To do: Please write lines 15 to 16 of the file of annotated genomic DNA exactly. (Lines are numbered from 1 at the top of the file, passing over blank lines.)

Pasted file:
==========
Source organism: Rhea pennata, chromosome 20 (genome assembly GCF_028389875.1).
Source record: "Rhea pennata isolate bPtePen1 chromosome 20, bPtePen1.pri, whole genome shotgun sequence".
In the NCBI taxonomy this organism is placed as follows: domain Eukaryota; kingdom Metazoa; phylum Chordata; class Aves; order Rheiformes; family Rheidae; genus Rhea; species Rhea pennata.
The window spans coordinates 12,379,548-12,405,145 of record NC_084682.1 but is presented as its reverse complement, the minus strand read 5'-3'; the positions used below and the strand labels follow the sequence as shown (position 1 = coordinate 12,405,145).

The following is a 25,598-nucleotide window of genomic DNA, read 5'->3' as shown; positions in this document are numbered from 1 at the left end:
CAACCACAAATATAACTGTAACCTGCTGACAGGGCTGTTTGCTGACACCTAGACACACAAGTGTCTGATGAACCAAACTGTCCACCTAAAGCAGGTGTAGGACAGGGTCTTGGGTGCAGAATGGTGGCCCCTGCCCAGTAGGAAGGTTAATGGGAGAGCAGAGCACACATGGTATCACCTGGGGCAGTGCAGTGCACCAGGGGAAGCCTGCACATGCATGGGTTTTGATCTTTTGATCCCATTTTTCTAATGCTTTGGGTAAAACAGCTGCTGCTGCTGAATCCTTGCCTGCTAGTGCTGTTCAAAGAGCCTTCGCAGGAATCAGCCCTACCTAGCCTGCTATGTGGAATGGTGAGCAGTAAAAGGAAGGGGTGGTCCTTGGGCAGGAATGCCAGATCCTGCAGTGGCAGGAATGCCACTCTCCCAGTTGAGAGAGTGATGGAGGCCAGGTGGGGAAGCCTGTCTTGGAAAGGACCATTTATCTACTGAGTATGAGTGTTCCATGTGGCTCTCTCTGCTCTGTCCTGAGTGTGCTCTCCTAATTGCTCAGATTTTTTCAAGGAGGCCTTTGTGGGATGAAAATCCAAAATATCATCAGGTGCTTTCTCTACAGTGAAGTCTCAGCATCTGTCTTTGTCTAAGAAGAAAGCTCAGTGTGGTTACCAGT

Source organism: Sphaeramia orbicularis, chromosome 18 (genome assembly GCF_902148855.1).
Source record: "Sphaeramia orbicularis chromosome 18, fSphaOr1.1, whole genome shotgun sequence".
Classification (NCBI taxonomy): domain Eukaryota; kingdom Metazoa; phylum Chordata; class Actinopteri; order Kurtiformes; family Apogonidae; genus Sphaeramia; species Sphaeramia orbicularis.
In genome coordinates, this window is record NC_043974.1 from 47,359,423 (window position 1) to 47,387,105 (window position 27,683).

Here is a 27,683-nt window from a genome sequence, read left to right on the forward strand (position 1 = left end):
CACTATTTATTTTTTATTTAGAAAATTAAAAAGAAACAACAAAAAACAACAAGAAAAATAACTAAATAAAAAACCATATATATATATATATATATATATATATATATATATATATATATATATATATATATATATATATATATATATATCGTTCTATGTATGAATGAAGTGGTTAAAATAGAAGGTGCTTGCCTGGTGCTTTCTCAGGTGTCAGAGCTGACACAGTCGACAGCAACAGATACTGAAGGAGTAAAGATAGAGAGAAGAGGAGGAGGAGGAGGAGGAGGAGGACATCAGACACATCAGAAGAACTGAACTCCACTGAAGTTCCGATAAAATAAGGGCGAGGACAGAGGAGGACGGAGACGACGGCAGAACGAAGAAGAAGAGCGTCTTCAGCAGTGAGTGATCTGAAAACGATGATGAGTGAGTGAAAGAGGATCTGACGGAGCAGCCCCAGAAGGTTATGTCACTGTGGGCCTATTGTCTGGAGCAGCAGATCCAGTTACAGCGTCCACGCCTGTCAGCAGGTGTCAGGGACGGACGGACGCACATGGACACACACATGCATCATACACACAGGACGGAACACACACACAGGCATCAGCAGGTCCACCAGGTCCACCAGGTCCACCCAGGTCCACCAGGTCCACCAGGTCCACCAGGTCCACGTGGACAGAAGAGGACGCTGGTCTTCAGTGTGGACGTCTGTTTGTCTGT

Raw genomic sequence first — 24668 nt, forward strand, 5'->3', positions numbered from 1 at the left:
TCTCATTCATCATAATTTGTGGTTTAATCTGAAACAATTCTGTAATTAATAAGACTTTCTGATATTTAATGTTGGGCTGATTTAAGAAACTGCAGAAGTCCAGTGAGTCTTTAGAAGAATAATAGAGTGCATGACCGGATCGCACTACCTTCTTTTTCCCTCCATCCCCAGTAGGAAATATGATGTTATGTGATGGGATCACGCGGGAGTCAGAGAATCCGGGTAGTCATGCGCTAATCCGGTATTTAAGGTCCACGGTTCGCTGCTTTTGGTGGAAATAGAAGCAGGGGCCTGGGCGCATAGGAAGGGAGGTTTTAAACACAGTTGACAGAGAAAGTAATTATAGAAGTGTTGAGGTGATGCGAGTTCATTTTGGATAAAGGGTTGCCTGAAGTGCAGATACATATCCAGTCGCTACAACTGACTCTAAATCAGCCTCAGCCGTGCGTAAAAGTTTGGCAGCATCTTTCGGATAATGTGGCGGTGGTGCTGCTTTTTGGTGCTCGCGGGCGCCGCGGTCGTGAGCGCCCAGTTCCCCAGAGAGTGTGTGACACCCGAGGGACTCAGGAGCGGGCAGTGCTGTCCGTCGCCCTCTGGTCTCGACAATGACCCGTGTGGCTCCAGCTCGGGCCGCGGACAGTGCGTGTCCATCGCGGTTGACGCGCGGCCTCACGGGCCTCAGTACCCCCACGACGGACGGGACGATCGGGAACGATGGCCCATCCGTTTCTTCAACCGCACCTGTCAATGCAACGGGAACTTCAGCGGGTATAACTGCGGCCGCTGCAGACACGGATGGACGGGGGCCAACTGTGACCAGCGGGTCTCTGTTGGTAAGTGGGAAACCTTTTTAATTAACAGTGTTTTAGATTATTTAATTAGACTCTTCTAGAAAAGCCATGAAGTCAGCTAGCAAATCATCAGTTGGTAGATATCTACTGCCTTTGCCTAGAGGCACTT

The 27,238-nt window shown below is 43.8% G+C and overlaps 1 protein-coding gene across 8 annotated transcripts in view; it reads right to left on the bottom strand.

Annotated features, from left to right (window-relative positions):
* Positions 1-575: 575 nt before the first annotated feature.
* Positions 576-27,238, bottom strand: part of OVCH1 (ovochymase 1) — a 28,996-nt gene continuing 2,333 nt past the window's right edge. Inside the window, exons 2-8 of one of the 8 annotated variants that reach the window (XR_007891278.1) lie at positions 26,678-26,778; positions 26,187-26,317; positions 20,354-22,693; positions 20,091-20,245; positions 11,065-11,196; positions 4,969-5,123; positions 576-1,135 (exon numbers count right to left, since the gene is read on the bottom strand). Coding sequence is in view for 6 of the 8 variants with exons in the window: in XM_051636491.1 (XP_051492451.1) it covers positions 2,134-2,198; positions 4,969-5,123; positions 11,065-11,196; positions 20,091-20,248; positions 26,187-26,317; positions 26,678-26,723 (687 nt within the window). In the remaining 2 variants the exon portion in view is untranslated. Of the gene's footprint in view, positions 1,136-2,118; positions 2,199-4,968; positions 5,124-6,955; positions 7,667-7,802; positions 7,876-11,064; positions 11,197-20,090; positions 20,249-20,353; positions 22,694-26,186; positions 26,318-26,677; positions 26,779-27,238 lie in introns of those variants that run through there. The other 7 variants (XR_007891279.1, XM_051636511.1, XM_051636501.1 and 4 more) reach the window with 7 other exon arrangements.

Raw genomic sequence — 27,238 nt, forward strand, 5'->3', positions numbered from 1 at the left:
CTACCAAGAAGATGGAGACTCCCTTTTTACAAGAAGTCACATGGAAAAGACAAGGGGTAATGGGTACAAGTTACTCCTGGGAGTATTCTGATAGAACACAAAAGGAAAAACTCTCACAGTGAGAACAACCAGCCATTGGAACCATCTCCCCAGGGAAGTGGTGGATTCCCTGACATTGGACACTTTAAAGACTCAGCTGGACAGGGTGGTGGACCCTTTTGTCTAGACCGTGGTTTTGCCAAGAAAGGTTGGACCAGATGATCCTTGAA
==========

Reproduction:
The 27,238-nt window shown below is 43.8% G+C and overlaps 1 protein-coding gene across 8 annotated transcripts in view; it reads right to left on the bottom strand.

Annotated features, from left to right (window-relative positions):